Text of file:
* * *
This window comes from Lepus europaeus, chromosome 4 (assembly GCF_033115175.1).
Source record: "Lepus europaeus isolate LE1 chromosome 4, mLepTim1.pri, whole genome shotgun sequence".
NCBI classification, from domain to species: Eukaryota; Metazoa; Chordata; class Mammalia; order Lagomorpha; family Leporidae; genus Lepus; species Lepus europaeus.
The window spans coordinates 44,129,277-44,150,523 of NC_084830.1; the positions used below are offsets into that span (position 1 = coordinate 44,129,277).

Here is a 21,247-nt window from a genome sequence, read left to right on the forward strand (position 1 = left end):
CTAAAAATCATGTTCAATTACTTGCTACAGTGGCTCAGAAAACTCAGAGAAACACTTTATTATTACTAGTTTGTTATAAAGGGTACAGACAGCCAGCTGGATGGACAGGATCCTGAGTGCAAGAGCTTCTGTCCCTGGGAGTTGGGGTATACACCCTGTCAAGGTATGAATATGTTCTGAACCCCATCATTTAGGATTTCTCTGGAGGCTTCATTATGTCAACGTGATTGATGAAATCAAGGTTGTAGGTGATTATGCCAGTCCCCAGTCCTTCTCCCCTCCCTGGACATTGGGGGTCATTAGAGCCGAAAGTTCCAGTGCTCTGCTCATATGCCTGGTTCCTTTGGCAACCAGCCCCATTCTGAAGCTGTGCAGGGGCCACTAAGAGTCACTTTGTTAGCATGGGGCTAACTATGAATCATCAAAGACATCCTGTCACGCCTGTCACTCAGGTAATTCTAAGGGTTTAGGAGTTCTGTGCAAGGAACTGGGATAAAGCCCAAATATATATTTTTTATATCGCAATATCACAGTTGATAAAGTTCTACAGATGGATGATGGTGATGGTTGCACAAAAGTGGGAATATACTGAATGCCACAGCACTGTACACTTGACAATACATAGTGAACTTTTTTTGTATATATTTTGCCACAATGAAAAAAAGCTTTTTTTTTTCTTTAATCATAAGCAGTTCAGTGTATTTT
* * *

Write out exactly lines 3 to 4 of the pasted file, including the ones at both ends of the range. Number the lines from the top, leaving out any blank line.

NCBI classification, from domain to species: Eukaryota; Metazoa; Chordata; class Mammalia; order Lagomorpha; family Leporidae; genus Lepus; species Lepus europaeus.
The window spans coordinates 44,129,277-44,150,523 of NC_084830.1; the positions used below are offsets into that span (position 1 = coordinate 44,129,277).